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PERRYMAN v. THE STATE.
57032.
BANKE, Judge.
Armed robbery. Fulton Superior Court. Before Judge McKenzie.
The defendant appeals his conviction for armed robbery.
The victim was in his nursery greenhouse when an assailant approached him from behind, put a knife to his throat, and took approximately $23 from his pocket. The assailant then fled, removing a ski mask as he did so. The victim recognized the assailant as a former employee at this time and furnished his name and address to the police. A "lookout" was issued for him, and about a week later a patrolman received a radio call that the defendant had been located inside a drugstore. The defendant was apprehended, and during a pat-down search, a knife was discovered in his coat pocket.
This case was tried twice, with the first trial resulting in a mistrial due to the jury's inability to reach a verdict. The second trial resulted in the defendant's conviction. This appeal is from the denial of his motion for new trial. Held:
1. There is evidence to authorize the verdict, and we will not disturb it. See generally Ridley v. State, 236 Ga. 147, 149 (223 SE2d 131) (1976).
2. Enumerations of error 2 and 8 are not supported by either argument or citation of authority and are therefore considered abandoned under Rule 18 (c) (2) of this court. Code Ann. 24-3618 (c) (2).
3. The defendant enumerates as error the trial court's refusal to grant a hearing on his motion to suppress evidence on the knife. The motion was filed on the day the first trial began but prior to the joining of issue. Thus, it was a timely motion. See Thomas v. State, 118 Ga. App. 359 (2) (163 SE2d 850) (1968); Gray v. State, 145 Ga. App. 293 (1) (243 SE2d 687) (1978). Although the trial judge initially disallowed the motion on the ground that it was not timely filed, he nevertheless held a hearing on it during the trial, outside the presence of the jury. After hearing the testimony of the arresting officer, the court overruled the motion on its merits. Immediately prior to the beginning of the second trial, defense counsel renewed the motion; and, once again, it was denied.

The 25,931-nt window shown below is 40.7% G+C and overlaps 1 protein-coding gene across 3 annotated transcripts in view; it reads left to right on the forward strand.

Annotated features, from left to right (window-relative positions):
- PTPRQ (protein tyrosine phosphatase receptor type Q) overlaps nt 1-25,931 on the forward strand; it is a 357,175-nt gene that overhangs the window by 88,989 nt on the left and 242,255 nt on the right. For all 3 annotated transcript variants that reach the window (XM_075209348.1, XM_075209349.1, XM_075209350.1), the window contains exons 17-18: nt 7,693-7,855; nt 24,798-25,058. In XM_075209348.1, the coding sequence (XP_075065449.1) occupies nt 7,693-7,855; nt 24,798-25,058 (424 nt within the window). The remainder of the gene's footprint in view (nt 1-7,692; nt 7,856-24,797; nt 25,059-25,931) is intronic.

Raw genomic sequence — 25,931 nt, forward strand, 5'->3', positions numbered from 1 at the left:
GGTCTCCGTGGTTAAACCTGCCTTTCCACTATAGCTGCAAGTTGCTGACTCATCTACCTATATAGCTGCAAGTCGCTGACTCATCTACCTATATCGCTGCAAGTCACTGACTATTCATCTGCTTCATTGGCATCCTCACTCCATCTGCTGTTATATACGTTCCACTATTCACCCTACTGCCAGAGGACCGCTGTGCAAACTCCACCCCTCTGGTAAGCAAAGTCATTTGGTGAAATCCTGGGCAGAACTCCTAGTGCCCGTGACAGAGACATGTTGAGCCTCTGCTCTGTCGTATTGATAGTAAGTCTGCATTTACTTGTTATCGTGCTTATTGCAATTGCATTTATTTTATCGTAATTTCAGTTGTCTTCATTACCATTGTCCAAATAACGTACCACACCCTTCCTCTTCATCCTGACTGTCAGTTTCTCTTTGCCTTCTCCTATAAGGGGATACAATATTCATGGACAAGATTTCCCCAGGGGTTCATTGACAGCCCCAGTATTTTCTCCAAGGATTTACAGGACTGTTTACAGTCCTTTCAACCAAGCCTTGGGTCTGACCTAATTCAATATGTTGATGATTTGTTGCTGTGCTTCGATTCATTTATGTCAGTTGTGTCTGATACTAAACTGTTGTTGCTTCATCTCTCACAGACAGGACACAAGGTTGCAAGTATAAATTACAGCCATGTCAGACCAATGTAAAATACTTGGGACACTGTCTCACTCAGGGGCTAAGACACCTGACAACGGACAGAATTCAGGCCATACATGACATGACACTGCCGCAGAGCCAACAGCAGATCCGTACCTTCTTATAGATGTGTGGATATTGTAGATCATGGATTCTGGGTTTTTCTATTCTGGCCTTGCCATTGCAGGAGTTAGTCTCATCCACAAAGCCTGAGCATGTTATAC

It is the defendant's contention that the trial court denied the motion on the basis of the erroneous conclusion that it had not been timely filed. However, as stated above, the trial court did hear the merits of the motion during the course of the first trial. The transcript of that hearing shows that the arresting officer learned from a police report that the defendant was wanted "in connection with an armed robbery" and that immediately prior to the arrest he received a radio communication that the defendant had been located at a drug store. The officer testified that he responded to the call with the intention of merely detaining the defendant for questioning by detectives since, at the time, he did not know whether the defendant was actually wanted for the robbery or whether he was merely wanted as a witness. In fact, of course, the police had probable cause to arrest the defendant for the robbery on the basis of the victim's report. Upon approaching the defendant, the officer conducted a protective pat-down search, discovered the knife, and arrested him for violating a municipal knife ordinance.